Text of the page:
SRINAGAR: Hundreds of thousands of pilgrims flocking to holy sites in the Himalayas are fouling fragile mountain ecosystems with rubbish, human waste, air pollution and the deforestation that comes with development.
Pilgrims believe the Himalayas are the abode of Lord Shiva, the god of destruction and regeneration, and devotees trek through treacherous mountain passes every year to seek Shiva’s blessings at various holy shrines.
But a rise in pilgrimages to these once pristine areas have made the region a dumping ground for hundreds of tonnes of garbage and human waste which is contaminating nearby rivers, environmentalists say.
Many environmentalists say the over-exploitation of ecologically sensitive Himalayas – for hydropower and religious tourism – over the last few decades worsened the level of destruction.
“Increased pilgrims to these areas is definitely taking its toll on these once beautiful and clean areas,” said WWF official.
“Plastic rubbish is found littered everywhere, nearby rivers are filled with human waste and roads have been built bringing in daily buses packed with pilgrims which is contaminating the air.”
PLASTIC RUBBISH, HUMAN WASTE
The Himalayan mountain range stretches across India, Bhutan, China, Nepal, Pakistan and Afghanistan and is often referred to as the “Roof of the World”.
There are several popular Himalayan pilgrimage sites — including Amarnath in Kashmir region, Gangotri, Kedernath and Badrinath in the northern state of Uttarakhand, as well as Mount Kailash and Lake Mansarovar in western Tibet.
Cashing in on India’s economic boom and a rapidly growing middle class, many tour operators are now offering package tours to holy Himalayan sites.
The commercialisation of pilgrimages, some of which offer helicopter rides, has brought in hotels, guest houses, restaurants and roads.
Efforts have been made to clean up sites like the Amarnath shrine, where devotees flock to worship an ice stalagmite which forms every year and is believed to be a form of Shiva, but local volunteers say more needs to be done.
“Last year we tried to clean a portion of the track, but our efforts can only be termed as a drop in the ocean,” said an Qayoom Farooqi a local environmentalist.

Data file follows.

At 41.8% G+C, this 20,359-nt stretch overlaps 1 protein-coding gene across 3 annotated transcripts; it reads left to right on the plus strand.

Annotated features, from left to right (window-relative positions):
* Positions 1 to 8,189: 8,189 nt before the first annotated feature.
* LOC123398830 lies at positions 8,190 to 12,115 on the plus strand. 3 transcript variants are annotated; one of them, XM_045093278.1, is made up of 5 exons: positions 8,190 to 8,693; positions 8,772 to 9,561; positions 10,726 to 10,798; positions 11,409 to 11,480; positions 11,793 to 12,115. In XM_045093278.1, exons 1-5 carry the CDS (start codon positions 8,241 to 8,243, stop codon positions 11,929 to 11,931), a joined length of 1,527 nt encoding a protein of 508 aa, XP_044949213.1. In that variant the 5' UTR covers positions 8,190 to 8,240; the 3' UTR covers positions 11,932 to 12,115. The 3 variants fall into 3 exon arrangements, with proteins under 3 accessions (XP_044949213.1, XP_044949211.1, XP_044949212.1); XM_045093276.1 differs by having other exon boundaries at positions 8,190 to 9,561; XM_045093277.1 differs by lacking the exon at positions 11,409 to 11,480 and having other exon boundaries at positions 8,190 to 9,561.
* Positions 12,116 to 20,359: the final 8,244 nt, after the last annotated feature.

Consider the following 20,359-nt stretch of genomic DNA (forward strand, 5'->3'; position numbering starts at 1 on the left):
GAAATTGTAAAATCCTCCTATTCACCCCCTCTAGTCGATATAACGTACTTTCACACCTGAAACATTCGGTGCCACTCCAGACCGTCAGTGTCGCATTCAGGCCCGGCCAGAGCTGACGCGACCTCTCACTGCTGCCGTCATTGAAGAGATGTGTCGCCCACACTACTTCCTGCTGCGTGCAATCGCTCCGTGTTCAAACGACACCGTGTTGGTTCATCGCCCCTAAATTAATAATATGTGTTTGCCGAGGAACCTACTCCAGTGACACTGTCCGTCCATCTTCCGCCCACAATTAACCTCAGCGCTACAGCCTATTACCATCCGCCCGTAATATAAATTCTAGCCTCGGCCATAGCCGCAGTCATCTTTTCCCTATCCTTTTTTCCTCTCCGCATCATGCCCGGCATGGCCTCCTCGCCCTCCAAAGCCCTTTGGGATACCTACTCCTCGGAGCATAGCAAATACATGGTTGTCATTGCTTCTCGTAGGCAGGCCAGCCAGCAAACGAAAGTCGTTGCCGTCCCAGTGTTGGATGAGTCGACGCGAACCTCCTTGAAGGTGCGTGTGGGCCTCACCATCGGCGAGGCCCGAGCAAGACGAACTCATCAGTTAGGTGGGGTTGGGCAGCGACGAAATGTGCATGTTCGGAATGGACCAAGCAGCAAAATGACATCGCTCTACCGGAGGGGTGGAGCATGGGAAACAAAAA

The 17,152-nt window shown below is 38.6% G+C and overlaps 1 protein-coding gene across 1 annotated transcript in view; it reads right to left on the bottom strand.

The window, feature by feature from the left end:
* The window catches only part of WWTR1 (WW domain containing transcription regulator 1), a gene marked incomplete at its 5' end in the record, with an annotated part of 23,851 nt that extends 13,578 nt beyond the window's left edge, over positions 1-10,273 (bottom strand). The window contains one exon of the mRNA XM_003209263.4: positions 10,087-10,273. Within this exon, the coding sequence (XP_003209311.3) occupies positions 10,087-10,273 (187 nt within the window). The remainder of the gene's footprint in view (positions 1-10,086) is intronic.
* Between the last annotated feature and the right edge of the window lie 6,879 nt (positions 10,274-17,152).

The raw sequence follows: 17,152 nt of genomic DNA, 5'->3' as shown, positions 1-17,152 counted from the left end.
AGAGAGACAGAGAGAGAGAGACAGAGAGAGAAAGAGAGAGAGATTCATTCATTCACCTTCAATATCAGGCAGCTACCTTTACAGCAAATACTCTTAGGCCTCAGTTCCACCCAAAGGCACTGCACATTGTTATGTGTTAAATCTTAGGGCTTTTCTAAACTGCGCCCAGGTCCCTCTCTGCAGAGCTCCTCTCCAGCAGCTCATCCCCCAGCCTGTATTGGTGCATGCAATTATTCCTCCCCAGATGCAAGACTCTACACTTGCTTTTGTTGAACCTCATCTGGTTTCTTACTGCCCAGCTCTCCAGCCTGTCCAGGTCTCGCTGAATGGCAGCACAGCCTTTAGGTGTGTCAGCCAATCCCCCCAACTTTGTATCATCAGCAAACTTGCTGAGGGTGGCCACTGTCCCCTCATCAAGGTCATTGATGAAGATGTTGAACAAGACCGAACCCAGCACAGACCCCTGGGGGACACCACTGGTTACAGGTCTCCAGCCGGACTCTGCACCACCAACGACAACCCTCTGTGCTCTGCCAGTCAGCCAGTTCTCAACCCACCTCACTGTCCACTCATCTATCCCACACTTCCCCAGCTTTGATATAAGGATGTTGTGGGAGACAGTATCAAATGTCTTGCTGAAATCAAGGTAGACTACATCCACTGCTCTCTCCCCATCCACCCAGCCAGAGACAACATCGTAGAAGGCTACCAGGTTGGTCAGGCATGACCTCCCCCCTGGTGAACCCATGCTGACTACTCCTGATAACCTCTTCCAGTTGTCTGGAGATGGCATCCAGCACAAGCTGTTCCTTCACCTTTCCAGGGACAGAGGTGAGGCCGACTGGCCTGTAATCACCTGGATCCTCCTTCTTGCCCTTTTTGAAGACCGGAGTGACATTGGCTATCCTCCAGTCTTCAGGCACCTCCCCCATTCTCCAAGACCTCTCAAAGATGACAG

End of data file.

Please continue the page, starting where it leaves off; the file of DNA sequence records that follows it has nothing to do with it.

Environmentalists say Gangotri, the origin of the Ganges river which pilgrims believe to be sacred, has become a shanty town filled with filth left by around 800,000 pilgrims a year.
Experts say trees are being chopped down for firewood and to make way for hotels and roads, and human interference is even speeding up the melting of glaciers.
“It is not just greenhouse gases which are leading to melting glaciers, but it is also increased human activity and development in the Himalayas,” said a glaciologist.
“These ecosystems are very, very sensitive to human interference and over two billion people in the region rely on the rivers which are fed by these glaciers.”
Recently devastating floods killed hundreds of people in Himalayan region of Uttarakhand and left tens of thousands in need of aid and rehabilitation.
Entire villages are reportedly buried by landslides, while many roads, bridges and buildings have been swept away.
The area’s popularity as a Hindu pilgrimage destination is complicating the situation further. Its four temple towns of Kedarnath, Badrinath, Gangotri and Yamunotri make up the site called “Char Dham Yatra”, attracting hundreds of thousands of devotees from all over India and abroad during the peak summer months.
There were more than 100,000 visiting pilgrims in the area when the flash floods and landslides hit.
In Kashmir Shri Amarnath Shrine Board (SASB), which conducts annual Amatnath Yatra, denounced the apprehensions that the arrival of pilgrims in large numbers would pose Uttarakhand like threat to Kashmir.
“Amarnath Yatra is being organized on scientific lines and all the concerns relating to environment are being taken care of,” Chief Executive Officer, SASB, Navin Chowdhary told a press conference recently.
But the fact is that the rush to the Himalayas has been accompanied by a haphazard pattern of growth that might not be sustainable.
A study by infrastructure group IL&FS IDC Ltd showed that the carrying capacities – maximum number of persons an environment can support — of various tourist centres in Uttarakhand reached saturation levels in 2010.
Source: Free Press Kashmir